A visit to Canyon de Chelly National Monument is a feast for the eyes and soul.
Here you will find sheer, steep, red sandstone cliffs that rise 1,000 feet off the fertile farmland of the canyons below, a landscape dotted with prehistoric, ancestral Puebloan ruins and hundreds of other archaeological sites.
The monument was established in 1931 and is comprised of 84,000 acres within the Navajo Reservation in Chinle, Arizona. While the park is administrated by the National Park Service, the land is home to the Dine (Navajo) people on Navajo trust lands.
The monument has two main canyons, Canyon de Chelly (pronounced de-shay) and Canyon del Muerto, home to thousands of archaeological sites, including numerous ruins of former dwellings, located high on the cliff walls in large natural alcoves. Some of the ruins can be viewed from the 10 overlooks along the South and North Rim drives but seeing them up close is the most rewarding way to see them.
Unless you sign up for a hike with an authorized Navajo guide, there is only one trail open to visitors who wish to hike down into the canyon. The White House Trail is a 2.5-mile round trip and descends about 600 feet into the canyon to White House Ruin. Ancestral Puebloans occupied the dwelling about 1,000 years ago.
To visit the other ruins and see the canyons firsthand I would highly recommend taking a Navajo-guided jeep tour. The tours are quite educational and travel into both of the main canyons. There are many types of tour lengths but even on a half-day tour you will stop and see dozens of archaeological sites, including ruins of former dwellings and petroglyphs and pictographs. Horse and hiking tours are also available.
Prices vary, depending on which tour company you choose and the park website has a list of guides. www.nps.gov/cach/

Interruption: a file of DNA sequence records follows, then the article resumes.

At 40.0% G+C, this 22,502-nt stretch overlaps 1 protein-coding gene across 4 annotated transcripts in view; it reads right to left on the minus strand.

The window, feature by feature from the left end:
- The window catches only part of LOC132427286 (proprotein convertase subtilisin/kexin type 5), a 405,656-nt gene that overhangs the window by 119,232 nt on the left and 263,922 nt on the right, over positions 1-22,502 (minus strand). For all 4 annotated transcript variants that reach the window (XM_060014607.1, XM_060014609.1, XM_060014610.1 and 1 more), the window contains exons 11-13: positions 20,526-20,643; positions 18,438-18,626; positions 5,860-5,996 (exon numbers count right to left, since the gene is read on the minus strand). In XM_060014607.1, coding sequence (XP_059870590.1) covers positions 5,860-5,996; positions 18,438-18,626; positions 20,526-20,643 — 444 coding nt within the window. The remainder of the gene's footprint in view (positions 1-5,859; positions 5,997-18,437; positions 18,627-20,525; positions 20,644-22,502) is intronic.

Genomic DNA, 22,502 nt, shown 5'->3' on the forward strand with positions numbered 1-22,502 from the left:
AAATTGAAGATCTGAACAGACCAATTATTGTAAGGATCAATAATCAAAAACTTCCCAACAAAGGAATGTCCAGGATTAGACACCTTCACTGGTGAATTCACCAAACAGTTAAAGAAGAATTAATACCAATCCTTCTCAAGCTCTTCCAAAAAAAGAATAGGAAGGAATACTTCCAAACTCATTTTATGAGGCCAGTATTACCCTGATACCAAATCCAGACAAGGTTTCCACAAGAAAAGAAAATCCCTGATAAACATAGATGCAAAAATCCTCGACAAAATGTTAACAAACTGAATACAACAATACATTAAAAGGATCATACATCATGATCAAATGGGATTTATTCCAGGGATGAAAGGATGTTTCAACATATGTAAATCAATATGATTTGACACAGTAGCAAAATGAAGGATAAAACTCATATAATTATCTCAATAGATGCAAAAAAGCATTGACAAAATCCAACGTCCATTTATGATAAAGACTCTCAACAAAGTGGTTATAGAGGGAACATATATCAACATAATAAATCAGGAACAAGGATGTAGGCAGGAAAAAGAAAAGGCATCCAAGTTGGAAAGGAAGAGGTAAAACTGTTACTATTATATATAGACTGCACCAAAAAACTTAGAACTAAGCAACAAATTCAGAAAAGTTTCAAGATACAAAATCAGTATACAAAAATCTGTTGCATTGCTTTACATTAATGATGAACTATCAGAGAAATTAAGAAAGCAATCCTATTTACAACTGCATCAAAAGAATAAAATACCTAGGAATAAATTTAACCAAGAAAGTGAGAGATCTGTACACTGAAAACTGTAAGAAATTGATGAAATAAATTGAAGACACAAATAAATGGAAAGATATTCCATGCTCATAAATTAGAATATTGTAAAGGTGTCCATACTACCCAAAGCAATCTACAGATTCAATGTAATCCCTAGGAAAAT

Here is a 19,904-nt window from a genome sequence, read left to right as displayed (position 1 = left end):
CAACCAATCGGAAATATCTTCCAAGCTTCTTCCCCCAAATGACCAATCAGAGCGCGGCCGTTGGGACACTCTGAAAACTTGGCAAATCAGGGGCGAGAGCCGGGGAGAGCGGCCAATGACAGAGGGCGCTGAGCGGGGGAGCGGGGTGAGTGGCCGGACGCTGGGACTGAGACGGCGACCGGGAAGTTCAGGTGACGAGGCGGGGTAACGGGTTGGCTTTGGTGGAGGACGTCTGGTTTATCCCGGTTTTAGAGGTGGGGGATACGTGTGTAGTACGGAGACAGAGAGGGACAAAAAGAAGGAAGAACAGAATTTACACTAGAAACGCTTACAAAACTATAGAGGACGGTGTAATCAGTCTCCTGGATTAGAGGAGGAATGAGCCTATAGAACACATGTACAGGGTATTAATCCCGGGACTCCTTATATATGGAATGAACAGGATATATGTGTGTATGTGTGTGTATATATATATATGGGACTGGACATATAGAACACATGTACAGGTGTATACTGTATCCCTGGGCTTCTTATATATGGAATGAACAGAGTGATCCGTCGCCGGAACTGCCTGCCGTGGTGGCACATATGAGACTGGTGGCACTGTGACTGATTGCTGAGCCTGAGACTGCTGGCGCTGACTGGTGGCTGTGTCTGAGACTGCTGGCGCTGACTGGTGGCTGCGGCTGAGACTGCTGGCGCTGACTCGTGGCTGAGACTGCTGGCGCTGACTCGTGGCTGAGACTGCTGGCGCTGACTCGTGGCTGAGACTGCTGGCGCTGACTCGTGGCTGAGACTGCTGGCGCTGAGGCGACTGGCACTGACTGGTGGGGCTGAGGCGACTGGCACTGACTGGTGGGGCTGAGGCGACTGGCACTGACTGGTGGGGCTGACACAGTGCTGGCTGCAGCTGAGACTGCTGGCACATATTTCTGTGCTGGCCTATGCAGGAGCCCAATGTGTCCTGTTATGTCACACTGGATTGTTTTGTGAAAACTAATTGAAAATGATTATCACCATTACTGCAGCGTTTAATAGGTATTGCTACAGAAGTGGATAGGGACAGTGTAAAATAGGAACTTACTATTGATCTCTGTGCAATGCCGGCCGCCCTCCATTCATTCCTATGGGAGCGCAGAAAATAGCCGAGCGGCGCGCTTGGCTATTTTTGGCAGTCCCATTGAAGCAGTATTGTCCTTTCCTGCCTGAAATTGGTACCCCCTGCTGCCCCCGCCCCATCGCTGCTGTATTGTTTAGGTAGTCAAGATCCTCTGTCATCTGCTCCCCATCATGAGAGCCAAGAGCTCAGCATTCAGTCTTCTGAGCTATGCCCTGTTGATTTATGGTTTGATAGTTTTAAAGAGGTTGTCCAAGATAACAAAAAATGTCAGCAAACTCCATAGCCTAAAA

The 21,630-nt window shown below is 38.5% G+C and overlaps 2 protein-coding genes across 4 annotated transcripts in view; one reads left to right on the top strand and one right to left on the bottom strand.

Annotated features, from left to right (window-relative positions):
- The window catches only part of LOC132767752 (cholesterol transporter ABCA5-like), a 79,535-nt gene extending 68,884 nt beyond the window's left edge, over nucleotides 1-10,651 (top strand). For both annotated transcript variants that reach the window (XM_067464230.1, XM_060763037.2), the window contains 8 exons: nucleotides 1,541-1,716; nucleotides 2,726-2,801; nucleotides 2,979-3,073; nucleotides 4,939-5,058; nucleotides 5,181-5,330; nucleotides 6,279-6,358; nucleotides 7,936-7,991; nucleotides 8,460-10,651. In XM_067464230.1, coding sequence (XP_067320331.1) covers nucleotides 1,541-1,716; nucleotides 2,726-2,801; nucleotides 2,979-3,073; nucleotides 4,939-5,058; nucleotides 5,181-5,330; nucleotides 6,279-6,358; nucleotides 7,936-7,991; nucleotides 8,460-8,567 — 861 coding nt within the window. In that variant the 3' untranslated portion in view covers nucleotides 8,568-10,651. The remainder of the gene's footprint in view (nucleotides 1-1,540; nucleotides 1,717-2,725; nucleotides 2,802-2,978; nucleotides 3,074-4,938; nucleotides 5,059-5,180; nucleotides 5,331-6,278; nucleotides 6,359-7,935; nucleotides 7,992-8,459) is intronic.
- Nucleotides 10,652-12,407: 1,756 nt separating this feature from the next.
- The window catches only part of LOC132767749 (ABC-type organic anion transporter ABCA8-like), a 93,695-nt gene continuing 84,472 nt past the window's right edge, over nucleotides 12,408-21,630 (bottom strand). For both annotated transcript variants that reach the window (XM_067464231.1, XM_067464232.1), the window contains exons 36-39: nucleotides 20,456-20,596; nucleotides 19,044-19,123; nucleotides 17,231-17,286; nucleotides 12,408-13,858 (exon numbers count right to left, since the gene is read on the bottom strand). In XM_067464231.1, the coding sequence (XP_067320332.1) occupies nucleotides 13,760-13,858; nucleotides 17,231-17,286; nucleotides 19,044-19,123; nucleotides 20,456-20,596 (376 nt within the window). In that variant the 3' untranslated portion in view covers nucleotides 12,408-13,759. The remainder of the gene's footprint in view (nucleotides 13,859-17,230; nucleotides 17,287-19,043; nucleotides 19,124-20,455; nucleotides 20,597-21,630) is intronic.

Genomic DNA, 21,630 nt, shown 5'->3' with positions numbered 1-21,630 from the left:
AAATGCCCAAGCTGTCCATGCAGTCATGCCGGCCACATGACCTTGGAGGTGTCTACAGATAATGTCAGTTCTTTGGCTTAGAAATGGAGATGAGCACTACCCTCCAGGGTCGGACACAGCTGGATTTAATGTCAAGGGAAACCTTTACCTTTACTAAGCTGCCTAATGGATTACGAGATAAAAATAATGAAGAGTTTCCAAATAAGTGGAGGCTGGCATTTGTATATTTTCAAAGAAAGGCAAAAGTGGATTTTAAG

The canyon has natural water sources and rich soil and many of the residents who live here grow vegetables, fruit trees, graze cattle and raise sheep and goats. The canyon is lush with mature cottonwood trees and wildflowers are in bloom this time of year. They live in modest homes and many reside in the traditional hogans.
Wildlife in the canyon include bear, mountain lion and bobcat, as well as wild turkey and a variety of raptors and other birds.
Lodging is available near the parks entrance at the Holiday Inn, (928) 674-5000. www.holiday-inn.com/, Best Western, (928) 674-5875. www.bestwestern.com/ and the historic Sacred Canyon Lodge. (928) 674-5841. www.sacredcanyonlodge.com/
Camping is available at the Canyon de Chelly Cottonwood Campground located at the entrance of the park. Sites are available on a first come, first serve basis. No campfires are allowed. Contact Navajo Parks and Recreation. (928) 674-2106. www.navajoparks.org/
For a no-frills and extremely rustic experience, Spider Rock Campground is great. It is located in the park and they allow campfires. They also have various sizes of hogans you can stay in. They also offer a guide service of the canyon, by hiking or jeep tour. Contact Howard Smith for a reservation. (928) 674-8261. www.spiderrockcampground.com/
From March through November, the Navajo Nation observes Mountain Daylight Savings Time, which means it will be one hour later than Nevada. The visitor center is open daily from 8 a.m. to 5 p.m., except on Thanksgiving, Christmas and New Years Day. Alcohol is not permitted on the Navajo Reservation.
Deborah Wall is the author of Base Camp Las Vegas, Hiking the Southwestern States, Great Hikes, A Cerca Country Guide, and co-author of Access For All, Touring the Southwest with Limited Mobility. Wall can be reached at Deborabus@aol.com.